cording to his question. Now, George being ordered to write the answer, it was as follows:—And ye come —And ye come—And ye come." This being sent to the French king, he admired it beyond expression saying, it was an answer more valiant and daring than he expected. So the enmity he intended was extin- guished and turned into love.
5. It happened once, that a malignant party in Scot- land sent up a great spokesman to the king and par- liament, for the reducing of the church; George hear- ing of his coming, went away and met him on the bridge, and the salutation that he gave him was the cutting off his head, and throwing it over the bridge! He then ran to the king with all his might, and fell down before him, pleading most heartily for a pardon, or without it he was a dead man. The king most seriously asked him what he had done now? To which he answered, he had only thrown the Scots Bishop's hat over the bridge, which made the king to laugh, to hear him ask pardon for such a small fault; but he had no sooner got the pardon sealed by the king's hand, than he said, indeed my sovereign, I threw his hat over the bridge, but his head was in it. O Geordie, Geordie, says the king, thou wilt never give over till thou be hanged.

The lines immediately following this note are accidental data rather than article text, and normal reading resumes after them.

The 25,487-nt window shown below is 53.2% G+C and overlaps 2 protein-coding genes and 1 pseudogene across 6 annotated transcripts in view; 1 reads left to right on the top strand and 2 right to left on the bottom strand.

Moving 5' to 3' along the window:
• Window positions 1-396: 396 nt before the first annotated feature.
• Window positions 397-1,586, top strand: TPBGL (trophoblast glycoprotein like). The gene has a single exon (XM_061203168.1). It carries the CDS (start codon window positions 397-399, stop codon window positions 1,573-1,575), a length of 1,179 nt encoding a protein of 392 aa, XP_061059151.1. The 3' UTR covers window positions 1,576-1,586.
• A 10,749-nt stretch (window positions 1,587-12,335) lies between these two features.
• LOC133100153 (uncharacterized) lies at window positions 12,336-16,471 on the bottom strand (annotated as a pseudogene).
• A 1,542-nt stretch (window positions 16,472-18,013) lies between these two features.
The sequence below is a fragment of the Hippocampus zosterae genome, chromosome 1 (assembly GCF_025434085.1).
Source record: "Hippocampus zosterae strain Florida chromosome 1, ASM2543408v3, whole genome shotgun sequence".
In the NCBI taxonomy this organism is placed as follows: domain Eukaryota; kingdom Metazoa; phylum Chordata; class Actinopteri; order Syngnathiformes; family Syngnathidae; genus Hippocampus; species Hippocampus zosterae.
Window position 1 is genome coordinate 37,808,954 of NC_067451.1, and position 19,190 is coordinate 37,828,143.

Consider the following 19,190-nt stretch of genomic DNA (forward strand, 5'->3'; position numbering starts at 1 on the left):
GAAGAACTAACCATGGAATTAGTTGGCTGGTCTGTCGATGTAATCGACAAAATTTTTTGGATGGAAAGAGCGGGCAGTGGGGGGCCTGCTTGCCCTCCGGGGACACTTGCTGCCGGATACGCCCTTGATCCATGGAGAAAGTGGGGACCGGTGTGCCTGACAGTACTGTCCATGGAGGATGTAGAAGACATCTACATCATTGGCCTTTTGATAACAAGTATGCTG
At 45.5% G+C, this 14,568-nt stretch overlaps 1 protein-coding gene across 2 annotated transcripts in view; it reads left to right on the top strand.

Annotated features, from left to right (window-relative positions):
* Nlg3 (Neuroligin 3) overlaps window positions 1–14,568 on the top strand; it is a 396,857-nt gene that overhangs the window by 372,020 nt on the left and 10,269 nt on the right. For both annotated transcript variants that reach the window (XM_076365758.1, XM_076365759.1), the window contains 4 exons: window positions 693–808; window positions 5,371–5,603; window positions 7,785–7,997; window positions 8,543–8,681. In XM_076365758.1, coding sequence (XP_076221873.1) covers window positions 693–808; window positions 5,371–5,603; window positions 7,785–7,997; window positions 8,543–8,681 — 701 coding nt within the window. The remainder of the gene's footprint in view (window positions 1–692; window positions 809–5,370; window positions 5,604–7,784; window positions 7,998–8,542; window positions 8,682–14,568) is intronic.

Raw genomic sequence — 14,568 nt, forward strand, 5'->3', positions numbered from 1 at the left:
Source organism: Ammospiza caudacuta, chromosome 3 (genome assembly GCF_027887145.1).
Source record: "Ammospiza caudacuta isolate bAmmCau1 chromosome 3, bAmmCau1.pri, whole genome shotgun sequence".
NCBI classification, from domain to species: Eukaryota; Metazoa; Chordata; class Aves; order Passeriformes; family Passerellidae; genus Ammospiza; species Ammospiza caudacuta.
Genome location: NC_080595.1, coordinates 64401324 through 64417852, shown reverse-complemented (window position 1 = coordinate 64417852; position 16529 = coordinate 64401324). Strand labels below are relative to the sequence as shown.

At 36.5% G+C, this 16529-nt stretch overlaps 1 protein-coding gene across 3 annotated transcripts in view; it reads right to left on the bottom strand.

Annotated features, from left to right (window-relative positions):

6. A nobleman in England agreed with the king how to put a trick upon George, to try his manly courage, in sending him to a certain place for a bag of money. On his way homo, through St. James' park, they caused a sturdy fellow to go and set upon him by the way, and take the money from him. The fellow being armed with sword and pistol, came up quickly, and attacked George with these words, You, sir, deliver what money you have, or you are a dead man. To which George answered, sir, I have some indeed, but 'tis not my own,